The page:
Of regional brands and advertising

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Last week I was at an event organised by Ahmedabad-based Zero Gravity Communications discussing various aspects of advertising & marketing pertaining to regional brands and content. The day had some interesting conversations pertaining to the rise of regional content, OTT and influencer marketing. Here are some thoughts gleaned during the day.

Regional brand – no barrier for scale or ambition: just as there is no real case for adding the prefix ‘digital’ to marketing (as if there is regular marketing and a different ‘digital marketing’) I wonder if the term ‘regional brand’ has connotations of being ‘inferior’ in some way to a national brand? I know that the distinction between national and regional has also been used in the context of media channels and publications.

‘National television’ has some sense of prestige associated with it where a regional channel is something ‘under the radar’ perhaps. But when it comes to business, it is natural that some products would cater to the needs of a specific region – be it language, taste or way of life. A wet grinder may find more takers in the South of India than elsewhere. A real estate brand may have stronger equity in one part of the country than another. So, my limited point is that there are just brands who happened to be available in a region. All other principles of branding apply just as much for these brands. Unless product is in a category which has limited takers beyond a region, it can be dream or scale to any heights. We have seen several examples of that in India, especially from Gujarat where the event was held.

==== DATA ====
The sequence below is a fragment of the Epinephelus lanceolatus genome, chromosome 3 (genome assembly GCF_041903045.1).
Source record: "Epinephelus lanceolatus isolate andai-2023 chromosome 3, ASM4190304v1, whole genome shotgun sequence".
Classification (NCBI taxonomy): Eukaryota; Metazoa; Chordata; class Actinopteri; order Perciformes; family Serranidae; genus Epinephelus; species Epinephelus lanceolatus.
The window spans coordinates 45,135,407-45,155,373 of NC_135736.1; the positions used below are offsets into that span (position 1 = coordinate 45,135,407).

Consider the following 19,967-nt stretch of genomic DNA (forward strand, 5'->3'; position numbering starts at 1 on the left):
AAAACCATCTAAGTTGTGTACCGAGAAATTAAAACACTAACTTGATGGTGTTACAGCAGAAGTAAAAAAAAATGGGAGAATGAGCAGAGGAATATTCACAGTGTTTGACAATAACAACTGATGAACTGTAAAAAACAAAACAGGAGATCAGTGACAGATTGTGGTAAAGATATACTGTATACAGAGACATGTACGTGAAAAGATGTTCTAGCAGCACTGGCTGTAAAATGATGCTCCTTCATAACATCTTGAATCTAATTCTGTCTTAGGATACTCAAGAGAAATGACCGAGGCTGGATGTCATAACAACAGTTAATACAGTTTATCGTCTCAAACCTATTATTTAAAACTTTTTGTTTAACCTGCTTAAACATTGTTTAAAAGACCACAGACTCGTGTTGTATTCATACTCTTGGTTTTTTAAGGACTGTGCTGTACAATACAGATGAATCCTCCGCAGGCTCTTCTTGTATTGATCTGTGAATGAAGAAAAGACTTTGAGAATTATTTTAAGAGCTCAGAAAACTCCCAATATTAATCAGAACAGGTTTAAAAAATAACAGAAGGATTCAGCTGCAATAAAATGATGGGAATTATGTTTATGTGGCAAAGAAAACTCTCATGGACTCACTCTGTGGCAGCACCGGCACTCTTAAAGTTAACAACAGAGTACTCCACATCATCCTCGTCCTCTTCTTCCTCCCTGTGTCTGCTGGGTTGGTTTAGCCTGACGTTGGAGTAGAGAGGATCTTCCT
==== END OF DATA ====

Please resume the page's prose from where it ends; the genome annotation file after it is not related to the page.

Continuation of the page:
Content creators with local appeal – the new arsenal for brands: even prior to the rise of the digital world, each region had its share of local celebrity in music, movies or arts. We now see a lot of standup comedians with their own channels, streaming shows and live programmes. Comedians like Gangavathi Pranesh had their followers among Kannadigas alone since the content was in that language. Their popularity did not translate into monetisation as much as the new age local celebrities have access to thanks to the new platforms. I got to know of the popularity of Viraj Gehlani at the conference and could equate his fan following to many others such as Aiyyo Sharaddha and few others. Many of them cleverly integrate brand promotions to their style of content creation.

Even beyond content creators, there’s always the opportunity of original content, ideated first in a regional language (instead of of English or Hindi and then ‘adapted’) like the Swiggy Instamart ones recently.

Regional content in OTT and the larger impact: when I was growing up (in Chennai) I was fortunate enough to be exposed to several languages. Aside from the language spoken at home (Tulu) mother tongue I was exposed to languages such as Kannada, Tamil, Telugu, Malayalam and Hindi. I picked up my Hindi watching movies and listening to film music. Since the movies where without subtitles one had to listen the dialogues to pick up the meaning. In today’s world, one can choose the audio language, read the English subtitles to watch content made in the language of one’s choice. The pros: one is exposed to various genres of content, diverse cultures and so much more. On the other hand, the chances of picking up new languages by simply paying attention to the spoken word is completely lost.

Overall, the pitfalls of planning a national campaign with merely local adaptations in terms of voice over or a translated tagline in a vast & diverse country like India continue. Opting for influencer marketing with those who have a fan following in a region or domain seems like an attractive option for brands. But brands still need a custodian who orchestrates these various initiatives and drives a single-minded proposition for the brand.

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